Young adults in Britain turn their backs on alcohol

Modesto Morganelli
Ottobre 11, 2018

This trend, the authors note, is largely powered by people who never start drinking.

"It may be that young people are more aware of the impact that social media has on all areas of life and how they can be portrayed after having a few drinks", he told The Times. The survey was first carried out in 1991 and involve around 8,000 adults and 2,000 children each year.

Nearly 10,000 young people were questioned in a survey which confirmed that those aged 16-24 were the most sober in recent history, consuming considerably less than their parents.

According to a new study, published in the journal BMC Public Health, more than a quarter of 16-24 year olds consider themselves as non-drinkers.

The team found that "lifetime abstainers" from alcohol rose from 9 percent in 2005 to 17 percent in 2015.

There were also "significant" decreases in the number of young people who drank above recommended limits - down from 43 per cent to 28 per cent - or who binge drink, reduced from 27 per cent to 18 per cent.

"That the increase in non-drinking was found across many different groups suggests that non-drinking may becoming more mainstream among young people which could be caused by cultural factors".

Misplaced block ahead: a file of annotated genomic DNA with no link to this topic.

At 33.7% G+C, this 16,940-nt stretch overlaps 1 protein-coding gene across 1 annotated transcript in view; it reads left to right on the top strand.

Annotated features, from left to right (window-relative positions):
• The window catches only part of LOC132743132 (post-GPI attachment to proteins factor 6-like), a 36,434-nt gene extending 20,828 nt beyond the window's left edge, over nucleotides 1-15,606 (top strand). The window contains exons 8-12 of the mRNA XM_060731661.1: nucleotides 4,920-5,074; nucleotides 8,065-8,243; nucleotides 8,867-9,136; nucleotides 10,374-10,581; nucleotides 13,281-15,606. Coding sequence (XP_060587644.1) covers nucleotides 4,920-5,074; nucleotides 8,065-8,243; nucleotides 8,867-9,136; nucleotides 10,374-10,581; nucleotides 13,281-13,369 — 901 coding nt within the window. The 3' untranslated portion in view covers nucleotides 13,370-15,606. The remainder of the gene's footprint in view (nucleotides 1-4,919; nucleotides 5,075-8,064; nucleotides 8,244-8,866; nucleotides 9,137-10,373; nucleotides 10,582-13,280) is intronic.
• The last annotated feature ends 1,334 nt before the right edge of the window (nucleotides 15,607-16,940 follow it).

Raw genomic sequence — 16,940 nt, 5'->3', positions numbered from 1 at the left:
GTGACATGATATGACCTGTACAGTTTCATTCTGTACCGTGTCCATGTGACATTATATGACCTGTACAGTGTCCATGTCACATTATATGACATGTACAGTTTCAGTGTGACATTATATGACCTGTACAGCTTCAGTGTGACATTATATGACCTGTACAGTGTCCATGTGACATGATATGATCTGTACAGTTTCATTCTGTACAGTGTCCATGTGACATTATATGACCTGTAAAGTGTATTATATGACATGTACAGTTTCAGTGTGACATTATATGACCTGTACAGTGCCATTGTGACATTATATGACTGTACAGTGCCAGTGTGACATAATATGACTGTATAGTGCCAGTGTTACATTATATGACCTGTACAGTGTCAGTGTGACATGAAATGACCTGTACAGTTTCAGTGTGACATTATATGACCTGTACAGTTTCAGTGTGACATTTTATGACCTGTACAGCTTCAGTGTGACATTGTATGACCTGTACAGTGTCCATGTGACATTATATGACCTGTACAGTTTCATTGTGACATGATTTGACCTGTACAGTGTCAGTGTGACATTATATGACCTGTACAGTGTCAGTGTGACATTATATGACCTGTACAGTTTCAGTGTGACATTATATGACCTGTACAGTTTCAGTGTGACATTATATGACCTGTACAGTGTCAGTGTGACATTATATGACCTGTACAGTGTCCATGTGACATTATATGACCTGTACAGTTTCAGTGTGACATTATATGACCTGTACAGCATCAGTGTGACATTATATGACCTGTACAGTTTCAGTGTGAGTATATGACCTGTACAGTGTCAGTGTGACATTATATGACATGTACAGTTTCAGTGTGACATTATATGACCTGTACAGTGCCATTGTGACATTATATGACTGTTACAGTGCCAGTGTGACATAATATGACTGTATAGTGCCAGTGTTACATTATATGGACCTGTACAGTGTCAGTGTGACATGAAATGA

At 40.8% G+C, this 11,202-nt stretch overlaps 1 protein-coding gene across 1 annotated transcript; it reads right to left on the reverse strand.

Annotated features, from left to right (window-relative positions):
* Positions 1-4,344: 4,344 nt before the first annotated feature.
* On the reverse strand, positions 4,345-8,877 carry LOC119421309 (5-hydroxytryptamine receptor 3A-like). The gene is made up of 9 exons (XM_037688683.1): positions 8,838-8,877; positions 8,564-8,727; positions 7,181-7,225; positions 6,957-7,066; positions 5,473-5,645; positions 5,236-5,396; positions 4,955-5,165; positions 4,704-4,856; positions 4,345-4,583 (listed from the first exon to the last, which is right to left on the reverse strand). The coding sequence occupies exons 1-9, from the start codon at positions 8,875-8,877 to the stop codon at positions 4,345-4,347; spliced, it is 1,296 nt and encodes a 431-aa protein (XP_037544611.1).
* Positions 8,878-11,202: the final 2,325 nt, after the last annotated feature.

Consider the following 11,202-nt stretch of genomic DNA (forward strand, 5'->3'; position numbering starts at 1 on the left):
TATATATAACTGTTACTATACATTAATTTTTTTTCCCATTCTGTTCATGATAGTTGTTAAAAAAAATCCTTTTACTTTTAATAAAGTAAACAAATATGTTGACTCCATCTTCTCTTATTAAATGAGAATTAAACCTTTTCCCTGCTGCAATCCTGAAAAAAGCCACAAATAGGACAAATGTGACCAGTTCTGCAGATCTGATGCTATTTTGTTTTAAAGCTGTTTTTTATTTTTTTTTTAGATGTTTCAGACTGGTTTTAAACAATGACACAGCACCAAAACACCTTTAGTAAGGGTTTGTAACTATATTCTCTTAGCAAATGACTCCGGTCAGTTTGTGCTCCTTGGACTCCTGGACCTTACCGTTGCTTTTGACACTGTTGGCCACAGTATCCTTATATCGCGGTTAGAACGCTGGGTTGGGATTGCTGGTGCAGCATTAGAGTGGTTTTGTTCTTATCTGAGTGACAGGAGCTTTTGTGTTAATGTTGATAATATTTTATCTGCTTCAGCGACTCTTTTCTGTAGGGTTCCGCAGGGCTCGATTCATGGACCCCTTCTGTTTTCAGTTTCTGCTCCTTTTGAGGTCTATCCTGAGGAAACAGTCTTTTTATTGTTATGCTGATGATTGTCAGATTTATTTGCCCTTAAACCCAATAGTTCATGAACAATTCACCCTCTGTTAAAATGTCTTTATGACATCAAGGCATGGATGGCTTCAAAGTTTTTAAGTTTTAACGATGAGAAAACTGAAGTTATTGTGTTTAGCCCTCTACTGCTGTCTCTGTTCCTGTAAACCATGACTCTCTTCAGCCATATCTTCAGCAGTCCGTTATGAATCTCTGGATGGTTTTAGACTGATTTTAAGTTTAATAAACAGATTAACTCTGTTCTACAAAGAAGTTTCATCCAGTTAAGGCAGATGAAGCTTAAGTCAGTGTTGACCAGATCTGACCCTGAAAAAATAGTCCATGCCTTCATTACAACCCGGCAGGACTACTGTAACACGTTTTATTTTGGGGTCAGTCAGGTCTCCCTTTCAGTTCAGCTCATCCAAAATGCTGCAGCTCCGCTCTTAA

Dr Linda Ng Fat, who led this study said in a statement, "Increases in non-drinking among young people were found across a broad range of groups, including those living in northern or southern regions of England, among the white population, those in full-time education, in employment and across all social classes and healthier groups".

The study concluded that young adults today were drinking less than their parents did but alcohol consumption rates failed to decline among smokers, those with mental health conditions and also among certain ethnic minorities.

"The increase in young people who choose not to drink alcohol suggests that this behaviour maybe becoming more acceptable, whereas risky behaviours such as binge drinking may be becoming less normalised".

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